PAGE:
National health records network to hook up with Google, Microsoft

Bob Brewin writes in Government Executive:

The federal office in charge of creating a national network of electronic health records plans to integrate the system with the health care databases that Google and Microsoft launched last year, on which individuals can store their health records, a top official with the Health and Human Services Department said.

The Office of the Coordinator of Health Information Technology plans this year to expand its Nationwide Health Information Network to also include electronic health records stored in networks operated by the departments of Defense and Veterans Affairs, and the Indian Health Service, and integrated health care systems that span numerous communities, said Charles Friedman, chief operating officer for the health information office, which is part of HHS. Friedman spoke March 26 at the Defense Health Care Information Technology Conference at Georgetown University in Washington.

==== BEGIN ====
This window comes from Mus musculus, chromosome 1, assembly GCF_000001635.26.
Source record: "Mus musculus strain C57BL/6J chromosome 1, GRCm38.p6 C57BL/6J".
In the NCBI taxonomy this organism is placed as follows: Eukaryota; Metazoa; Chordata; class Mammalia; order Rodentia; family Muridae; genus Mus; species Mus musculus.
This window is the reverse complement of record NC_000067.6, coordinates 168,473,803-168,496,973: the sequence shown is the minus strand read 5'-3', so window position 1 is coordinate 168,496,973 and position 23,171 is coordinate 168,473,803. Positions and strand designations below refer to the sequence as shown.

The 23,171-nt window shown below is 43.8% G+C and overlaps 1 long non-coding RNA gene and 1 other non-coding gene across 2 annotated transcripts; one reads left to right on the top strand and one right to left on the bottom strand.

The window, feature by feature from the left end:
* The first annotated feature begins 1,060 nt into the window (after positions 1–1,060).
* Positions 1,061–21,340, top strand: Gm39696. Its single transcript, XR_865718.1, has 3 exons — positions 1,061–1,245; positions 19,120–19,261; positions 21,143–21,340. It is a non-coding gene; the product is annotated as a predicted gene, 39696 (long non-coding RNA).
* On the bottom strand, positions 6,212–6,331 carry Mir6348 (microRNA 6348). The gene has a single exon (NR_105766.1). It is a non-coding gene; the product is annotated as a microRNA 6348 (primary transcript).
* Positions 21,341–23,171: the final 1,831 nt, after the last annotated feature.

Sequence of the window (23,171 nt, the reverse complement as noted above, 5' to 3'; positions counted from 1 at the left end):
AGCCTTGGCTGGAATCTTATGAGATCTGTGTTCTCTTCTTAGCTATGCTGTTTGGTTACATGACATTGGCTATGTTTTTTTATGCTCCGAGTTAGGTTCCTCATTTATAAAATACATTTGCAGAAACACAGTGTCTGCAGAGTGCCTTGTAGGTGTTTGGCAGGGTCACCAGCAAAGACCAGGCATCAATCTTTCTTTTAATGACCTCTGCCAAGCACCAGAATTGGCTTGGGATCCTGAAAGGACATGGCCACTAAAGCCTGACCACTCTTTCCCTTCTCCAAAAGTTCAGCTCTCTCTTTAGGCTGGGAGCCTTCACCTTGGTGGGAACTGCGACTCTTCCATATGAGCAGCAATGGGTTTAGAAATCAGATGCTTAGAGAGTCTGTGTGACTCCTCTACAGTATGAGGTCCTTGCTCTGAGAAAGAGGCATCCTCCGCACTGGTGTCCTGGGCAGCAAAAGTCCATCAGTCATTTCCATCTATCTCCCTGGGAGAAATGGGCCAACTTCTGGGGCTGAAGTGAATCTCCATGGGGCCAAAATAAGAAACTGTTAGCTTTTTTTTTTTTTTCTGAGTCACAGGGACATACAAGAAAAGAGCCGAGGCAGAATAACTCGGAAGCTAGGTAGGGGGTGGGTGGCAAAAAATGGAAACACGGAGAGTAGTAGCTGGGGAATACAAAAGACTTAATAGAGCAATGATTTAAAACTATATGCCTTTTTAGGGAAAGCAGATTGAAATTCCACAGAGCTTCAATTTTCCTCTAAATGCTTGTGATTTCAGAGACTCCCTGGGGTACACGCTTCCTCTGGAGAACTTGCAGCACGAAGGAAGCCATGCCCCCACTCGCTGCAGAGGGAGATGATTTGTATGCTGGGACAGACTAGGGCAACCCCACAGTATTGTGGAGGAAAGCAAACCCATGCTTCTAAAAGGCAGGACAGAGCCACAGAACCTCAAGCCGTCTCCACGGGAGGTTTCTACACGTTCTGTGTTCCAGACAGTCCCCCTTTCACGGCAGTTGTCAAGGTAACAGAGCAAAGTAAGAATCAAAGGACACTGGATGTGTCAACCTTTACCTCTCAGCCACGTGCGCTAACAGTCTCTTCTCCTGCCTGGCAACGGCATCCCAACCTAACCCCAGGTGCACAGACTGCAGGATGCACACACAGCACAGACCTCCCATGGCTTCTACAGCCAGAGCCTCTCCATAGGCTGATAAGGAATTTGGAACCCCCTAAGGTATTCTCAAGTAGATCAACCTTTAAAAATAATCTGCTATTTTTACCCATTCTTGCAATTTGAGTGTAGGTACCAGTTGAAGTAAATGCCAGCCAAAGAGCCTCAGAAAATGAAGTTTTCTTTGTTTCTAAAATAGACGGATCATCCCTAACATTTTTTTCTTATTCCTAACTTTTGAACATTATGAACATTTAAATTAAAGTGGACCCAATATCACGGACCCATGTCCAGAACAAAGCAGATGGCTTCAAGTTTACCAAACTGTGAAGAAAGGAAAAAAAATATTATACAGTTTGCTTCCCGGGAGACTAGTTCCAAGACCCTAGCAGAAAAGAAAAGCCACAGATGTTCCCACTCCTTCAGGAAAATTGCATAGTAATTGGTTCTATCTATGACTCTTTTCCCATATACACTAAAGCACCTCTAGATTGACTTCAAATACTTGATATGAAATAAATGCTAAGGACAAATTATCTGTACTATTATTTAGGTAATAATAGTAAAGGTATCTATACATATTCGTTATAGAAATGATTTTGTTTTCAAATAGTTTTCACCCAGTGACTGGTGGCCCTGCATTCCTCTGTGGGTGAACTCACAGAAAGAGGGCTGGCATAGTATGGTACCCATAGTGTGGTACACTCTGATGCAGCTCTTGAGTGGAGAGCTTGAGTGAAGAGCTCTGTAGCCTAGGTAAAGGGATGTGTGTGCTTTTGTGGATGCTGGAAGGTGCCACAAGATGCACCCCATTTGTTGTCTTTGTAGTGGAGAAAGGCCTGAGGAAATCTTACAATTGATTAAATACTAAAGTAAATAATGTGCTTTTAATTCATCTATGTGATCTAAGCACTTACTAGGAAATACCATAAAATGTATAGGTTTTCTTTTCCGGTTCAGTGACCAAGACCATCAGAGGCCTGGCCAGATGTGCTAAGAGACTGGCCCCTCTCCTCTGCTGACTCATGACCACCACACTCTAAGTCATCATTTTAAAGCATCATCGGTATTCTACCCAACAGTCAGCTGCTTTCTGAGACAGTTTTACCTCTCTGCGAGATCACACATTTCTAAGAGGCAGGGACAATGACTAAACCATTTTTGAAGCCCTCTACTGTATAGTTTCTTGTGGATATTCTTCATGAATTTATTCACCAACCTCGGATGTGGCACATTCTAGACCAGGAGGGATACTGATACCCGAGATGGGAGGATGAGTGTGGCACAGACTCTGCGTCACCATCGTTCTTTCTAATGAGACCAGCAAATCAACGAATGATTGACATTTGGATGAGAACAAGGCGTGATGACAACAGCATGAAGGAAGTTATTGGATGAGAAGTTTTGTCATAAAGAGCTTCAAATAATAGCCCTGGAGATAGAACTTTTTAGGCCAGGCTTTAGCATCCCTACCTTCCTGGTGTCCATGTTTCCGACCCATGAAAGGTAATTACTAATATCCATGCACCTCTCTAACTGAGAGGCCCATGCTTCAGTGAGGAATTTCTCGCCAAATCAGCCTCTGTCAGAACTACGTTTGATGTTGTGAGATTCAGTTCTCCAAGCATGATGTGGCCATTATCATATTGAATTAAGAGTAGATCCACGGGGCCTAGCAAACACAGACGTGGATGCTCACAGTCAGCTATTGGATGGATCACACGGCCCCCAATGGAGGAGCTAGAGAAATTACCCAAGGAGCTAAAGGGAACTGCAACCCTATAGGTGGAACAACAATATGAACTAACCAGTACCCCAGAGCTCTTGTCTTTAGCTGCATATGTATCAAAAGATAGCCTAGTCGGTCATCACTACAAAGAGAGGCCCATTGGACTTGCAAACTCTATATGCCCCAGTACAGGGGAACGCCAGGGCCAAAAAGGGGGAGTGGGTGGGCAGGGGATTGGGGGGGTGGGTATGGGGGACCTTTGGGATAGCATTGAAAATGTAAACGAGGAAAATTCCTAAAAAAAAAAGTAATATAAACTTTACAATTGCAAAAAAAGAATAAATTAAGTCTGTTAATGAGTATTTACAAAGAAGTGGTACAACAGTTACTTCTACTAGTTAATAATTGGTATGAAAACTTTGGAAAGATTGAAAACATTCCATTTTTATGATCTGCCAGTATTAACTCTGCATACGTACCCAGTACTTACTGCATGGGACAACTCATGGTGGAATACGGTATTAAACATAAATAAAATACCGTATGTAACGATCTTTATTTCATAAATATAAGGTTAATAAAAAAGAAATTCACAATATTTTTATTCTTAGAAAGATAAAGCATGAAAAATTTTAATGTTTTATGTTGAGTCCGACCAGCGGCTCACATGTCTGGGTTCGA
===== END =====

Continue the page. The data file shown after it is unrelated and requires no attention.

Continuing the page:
The NHIN is the primary component of a project that President Bush kicked off in 2004 to create a network that eventually will integrate the electronic health records of every American. Bush set 2014 as the deadline to have the majority of the public’s electronic health records available to any doctor’s office, hospital or clinic hooked up to the network. The original architecture for the national network will be built around four multistate Regional Health Information Organizations that will share their patients’ medical data. HHS set up the four RHIOs in 2005 when it awarded contracts to Accenture, Computer Sciences Corp., IBM and Northrop Grumman.

Friedman provided few details on how the office would incorporate personal health records from Google Health and other organizations developing similar applications, such as Microsoft’s HealthVault, which it launched in October. By the end of this year, HHS will have demonstrated the exchange of different kinds of health information through the network.

Last month, Google launched a pilot project with the Cleveland Clinic to provide patients the results of their doctor visits, prescriptions, tests and procedures through Google’s secure Web authentication proxy service.

Friedman did not say how his office will incorporate multicommunity integrated health care delivery systems, but plans to tie these systems into the NHIN indicate that the HHS office wants to expand the network from the state to the local level, with the network hooking up cities and towns within a state, according to an executive of a health IT vendor at the conference who declined to be identified.



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